Along similar lines to the above story, some have wondered whether or not Linux should be "standardized" in some way or other to avoid the fragmentation that turned Unix into a synonym for chaos. Some may recall United Linux, announced May 30, 2002. Undoubtedly the most ambitious attempt at getting Linux developers to cooperate, United Linux was an alliance between Conectiva, SuSE, SCO and Turbolinux. As things turned out, SCO had a change of management and became anything but an ally. The remaining three players managed to turn out version 1.0, but there are no plans for 2.0. To look back at articles like this one, it seems almost laughable that UL was taken so seriously.
Less ambitious than UL, but ultimately more influential, has been the Linux Standard Base. In the early days of Linux development, distros were so non-standardized that developers were giving different names to the same files, and putting them into different directories. The LSB (which relies on voluntary compliance) has been fairly influential. However, in a recent article posted at Newsforge, writer Jay Lyman questioned whether or not the LSB could survive.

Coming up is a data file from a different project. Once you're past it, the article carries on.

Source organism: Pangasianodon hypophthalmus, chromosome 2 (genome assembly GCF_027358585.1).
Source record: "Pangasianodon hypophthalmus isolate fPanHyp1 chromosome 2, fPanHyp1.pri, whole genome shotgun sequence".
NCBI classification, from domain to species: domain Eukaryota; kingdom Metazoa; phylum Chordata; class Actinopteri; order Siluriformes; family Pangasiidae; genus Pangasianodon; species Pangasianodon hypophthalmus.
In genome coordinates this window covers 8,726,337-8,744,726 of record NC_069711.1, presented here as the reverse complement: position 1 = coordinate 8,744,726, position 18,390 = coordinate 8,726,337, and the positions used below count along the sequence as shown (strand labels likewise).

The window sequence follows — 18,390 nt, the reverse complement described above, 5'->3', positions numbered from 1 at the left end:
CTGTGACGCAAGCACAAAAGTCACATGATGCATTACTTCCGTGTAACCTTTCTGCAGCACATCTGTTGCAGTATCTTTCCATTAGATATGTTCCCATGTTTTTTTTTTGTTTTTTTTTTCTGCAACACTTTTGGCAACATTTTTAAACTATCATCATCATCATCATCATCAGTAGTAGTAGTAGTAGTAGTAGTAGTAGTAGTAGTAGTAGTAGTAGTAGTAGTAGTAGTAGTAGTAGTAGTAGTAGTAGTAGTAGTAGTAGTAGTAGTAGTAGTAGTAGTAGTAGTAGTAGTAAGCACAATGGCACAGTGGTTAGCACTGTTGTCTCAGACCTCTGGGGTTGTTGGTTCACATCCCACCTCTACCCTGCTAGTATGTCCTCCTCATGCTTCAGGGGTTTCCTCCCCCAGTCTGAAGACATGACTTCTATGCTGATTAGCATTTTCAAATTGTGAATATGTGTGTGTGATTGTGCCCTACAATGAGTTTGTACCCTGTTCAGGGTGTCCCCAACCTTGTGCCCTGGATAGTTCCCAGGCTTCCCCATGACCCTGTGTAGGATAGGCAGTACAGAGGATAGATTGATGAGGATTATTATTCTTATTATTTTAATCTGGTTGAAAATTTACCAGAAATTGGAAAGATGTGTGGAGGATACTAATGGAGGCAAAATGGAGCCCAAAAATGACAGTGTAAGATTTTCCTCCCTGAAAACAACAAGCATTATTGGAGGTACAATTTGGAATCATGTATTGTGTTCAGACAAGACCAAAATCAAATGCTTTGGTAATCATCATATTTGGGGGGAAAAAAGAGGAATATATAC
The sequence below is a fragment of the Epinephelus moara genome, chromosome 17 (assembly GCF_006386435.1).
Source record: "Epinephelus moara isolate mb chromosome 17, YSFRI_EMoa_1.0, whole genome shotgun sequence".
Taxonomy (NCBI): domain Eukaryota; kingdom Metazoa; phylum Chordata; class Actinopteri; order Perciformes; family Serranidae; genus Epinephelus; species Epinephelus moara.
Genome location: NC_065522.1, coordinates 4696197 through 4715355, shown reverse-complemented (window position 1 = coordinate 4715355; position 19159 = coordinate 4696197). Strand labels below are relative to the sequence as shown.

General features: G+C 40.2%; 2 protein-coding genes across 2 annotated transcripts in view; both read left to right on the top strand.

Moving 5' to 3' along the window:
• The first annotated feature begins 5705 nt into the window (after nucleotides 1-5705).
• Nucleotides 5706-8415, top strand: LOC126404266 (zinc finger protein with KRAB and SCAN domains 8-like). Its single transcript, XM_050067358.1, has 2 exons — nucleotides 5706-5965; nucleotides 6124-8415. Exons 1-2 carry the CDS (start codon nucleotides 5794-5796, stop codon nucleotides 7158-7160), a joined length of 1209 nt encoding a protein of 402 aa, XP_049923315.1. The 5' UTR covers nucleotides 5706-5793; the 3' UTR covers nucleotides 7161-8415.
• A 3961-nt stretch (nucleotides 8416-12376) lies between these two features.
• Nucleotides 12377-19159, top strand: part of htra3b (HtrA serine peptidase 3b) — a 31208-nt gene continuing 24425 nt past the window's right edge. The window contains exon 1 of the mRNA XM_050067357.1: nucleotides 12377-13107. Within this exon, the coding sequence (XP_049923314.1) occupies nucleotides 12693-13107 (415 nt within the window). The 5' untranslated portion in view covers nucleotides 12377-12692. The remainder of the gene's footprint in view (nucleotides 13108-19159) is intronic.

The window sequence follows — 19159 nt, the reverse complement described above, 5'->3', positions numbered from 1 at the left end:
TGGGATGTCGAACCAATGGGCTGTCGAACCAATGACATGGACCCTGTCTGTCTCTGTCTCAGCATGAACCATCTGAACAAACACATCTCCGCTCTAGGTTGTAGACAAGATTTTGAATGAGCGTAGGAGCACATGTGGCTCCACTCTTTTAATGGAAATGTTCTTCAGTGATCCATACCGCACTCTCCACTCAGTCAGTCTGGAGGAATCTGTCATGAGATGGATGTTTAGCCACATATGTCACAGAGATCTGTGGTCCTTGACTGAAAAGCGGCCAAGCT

There are several significant things about the Linux Standards Base that the author didn't mention in the article. The LSB is the offspring of the Free Standards Group, an organization whose membership is dominated by corporations. That in itself is hardly scandalous, but more troubling is that the Free Standards Group has been reluctant to take input from projects outside the member companies influence. In particular, Debian users feel particularly miffed that the LSB specifies that software packages should be delivered in RPM package format. This is despite the fact that Debian's "deb" format is both older and - in the opinion of many - better. Debian developers have basically rejected this "guidance," and ironically the "deb" format has been picking up converts and could very well wind up pushing RPM to the fringe. On the other hand, some have argued that this is a non-issue since the RPM format specified by the LSB is well-supported by the Debian "alien" program. However, not everyone is totally convinced, and the question remains, "Is the LSB going to survive?".